UW Today

February 12, 2015

UW Regents name Provost and Executive Vice President Ana Mari Cauce interim president

News and Information

University of Washington Provost and Executive Vice President Ana Mari Cauce was named interim president by the Board of Regents at their regular meeting on Thursday. Her appointment will be effective March 2, 2015. She succeeds President Michael K. Young, who is leaving the UW for Texas A&M University.

Interim President Designate Ana Mari Cauce.

Interim President Designate Ana Mari Cauce.University of Washington.

“Dr. Cauce is an extraordinary leader of our University – a person who is known throughout our community for her straightforward and accessible leadership, extraordinary intellect, plain-spoken common sense, honesty, sense of justice, and deep dedication to the University of Washington, its students, faculty, staff and those the University serves,” said Bill Ayer, chair of the Board of Regents. “At a time when the university is thriving but also faces pressures regarding the role and funding of higher education, we believe Ana Mari Cauce is the perfect choice to lead the University forward.”

In her role as president, Cauce will continue the work she has been doing as provost and executive vice president.

“Both she and President Young have acknowledged there hasn’t been a major decision over the past three years that she hasn’t been a part of,” Ayer said. “This was, in many ways, an easy decision for the Regents, one that ensures a smooth transition and enables the University to continue its tremendous momentum, with a strong focus on the important initiatives underway.”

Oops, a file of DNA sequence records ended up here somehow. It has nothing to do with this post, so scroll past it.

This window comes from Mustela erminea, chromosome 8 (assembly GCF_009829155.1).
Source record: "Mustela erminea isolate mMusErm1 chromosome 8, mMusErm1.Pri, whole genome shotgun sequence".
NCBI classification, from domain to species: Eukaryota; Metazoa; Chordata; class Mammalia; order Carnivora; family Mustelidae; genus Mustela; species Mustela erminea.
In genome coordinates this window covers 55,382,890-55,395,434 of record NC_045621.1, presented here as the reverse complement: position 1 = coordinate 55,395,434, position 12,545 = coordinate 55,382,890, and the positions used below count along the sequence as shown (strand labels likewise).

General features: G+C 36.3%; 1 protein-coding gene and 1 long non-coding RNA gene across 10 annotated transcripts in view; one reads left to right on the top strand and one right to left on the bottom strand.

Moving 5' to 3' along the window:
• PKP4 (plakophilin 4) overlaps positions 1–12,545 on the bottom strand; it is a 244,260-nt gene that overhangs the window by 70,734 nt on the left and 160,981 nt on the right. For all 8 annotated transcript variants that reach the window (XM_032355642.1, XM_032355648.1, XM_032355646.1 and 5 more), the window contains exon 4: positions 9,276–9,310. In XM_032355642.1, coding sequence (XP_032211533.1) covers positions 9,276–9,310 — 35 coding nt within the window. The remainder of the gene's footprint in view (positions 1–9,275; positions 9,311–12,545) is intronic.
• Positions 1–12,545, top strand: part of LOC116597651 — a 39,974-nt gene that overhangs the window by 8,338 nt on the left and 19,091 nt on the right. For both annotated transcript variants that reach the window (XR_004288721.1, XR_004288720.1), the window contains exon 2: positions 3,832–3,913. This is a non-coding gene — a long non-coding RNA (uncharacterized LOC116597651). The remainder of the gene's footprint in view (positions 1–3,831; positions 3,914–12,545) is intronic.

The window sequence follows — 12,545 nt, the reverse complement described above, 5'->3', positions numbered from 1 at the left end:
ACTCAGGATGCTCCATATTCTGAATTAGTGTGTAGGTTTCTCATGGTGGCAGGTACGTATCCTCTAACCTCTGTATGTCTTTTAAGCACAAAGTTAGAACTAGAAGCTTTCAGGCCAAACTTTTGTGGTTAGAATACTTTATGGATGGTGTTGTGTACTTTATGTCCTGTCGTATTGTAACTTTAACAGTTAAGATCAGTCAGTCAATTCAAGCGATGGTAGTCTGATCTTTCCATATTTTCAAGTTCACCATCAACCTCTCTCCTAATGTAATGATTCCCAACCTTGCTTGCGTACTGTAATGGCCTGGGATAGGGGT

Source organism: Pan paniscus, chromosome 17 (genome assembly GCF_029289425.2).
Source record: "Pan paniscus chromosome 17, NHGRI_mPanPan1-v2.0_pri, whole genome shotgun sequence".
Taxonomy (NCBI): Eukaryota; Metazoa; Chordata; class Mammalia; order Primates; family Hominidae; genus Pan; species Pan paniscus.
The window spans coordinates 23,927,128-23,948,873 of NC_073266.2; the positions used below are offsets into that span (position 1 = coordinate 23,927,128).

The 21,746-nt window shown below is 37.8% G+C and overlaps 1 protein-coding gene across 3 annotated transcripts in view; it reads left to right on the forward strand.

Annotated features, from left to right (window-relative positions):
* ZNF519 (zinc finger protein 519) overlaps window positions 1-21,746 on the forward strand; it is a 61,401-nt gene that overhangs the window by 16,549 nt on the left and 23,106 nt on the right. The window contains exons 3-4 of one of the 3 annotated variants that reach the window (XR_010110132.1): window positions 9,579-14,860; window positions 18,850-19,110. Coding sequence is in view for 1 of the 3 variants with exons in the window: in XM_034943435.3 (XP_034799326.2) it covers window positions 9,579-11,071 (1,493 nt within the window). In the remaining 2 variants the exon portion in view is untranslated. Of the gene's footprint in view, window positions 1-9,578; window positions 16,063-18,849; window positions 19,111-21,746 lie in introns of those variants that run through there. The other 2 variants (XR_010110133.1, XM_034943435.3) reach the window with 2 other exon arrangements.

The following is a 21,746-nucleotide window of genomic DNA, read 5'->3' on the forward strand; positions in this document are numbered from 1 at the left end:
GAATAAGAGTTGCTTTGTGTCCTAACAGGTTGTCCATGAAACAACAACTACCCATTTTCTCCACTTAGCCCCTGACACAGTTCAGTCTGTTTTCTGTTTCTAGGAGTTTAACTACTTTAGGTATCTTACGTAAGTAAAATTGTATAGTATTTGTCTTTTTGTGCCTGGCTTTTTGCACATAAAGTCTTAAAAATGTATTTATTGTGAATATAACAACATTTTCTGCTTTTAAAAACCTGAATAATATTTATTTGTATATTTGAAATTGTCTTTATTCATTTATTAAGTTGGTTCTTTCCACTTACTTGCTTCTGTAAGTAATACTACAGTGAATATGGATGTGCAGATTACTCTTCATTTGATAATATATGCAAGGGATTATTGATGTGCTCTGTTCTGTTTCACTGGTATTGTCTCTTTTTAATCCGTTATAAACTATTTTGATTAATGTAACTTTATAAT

“I am humbled and honored to be named as the interim president of the University I love and consider my home,” said Cauce.  “We have great momentum and important work to continue — to accelerate. I look forward to working with our Regents, faculty, staff, students and supporters to continue our progress — for our state, for our students, and for countless people here and around the world whose lives are changed by the UW.

“We are at a moment in time when all of public higher education in Washington must work together to ensure we provide both excellence and affordability for our students. I look forward to working with our state leaders and all of our community to address the challenges we face, together.”

Born in Cuba, where her father was the minister of education, she left Cuba with her family during the revolution, when she was 3 years old. She grew up in Miami, where both her parents took jobs in shoe factories, hoping they could return to Cuba. Both placed a very high value on the power of education.

Cauce joined the UW faculty in 1986 as an assistant professor of psychology after earning degrees in English and psychology from the University of Miami in 1977, summa cum laude, and a Ph.D. in psychology, with a concentration in Child Clinical and Community Psychology from Yale University in 1984.

Cauce is professor of psychology and American ethnic studies. She holds adjunct professor appointments in the department of Gender, Women, and Sexuality Studies, and the College of Education. She has held numerous leadership positions at the UW, including director of the UW Honors Program, chair of American Ethnic Studies, chair of Psychology, executive vice provost, and dean of the College of Arts and Sciences.

For the past three years, she has served as the university’s chief academic officer, responsible for overseeing the education, research, and service missions in the university’s schools, colleges and other academic units, including Academic and Student Affairs. As the UW’s chief budgetary officer, she has also been responsible for resource allocations and has worked closely with the president on strategic planning and long-term decision-making.

Cauce maintains an active research program, focusing on adolescent development, with a special emphasis on at-risk youth. She is also active in encouraging women and underrepresented minorities to pursue careers in science, technology, engineering and mathematics. She has received numerous awards for her scholarship, teaching, and activism, including the much-prized University of Washington Distinguished Teaching Award. She remains active in the classroom and continues to teach and mentor undergraduate and graduate students.

Cauce’s annual salary will be $524,784.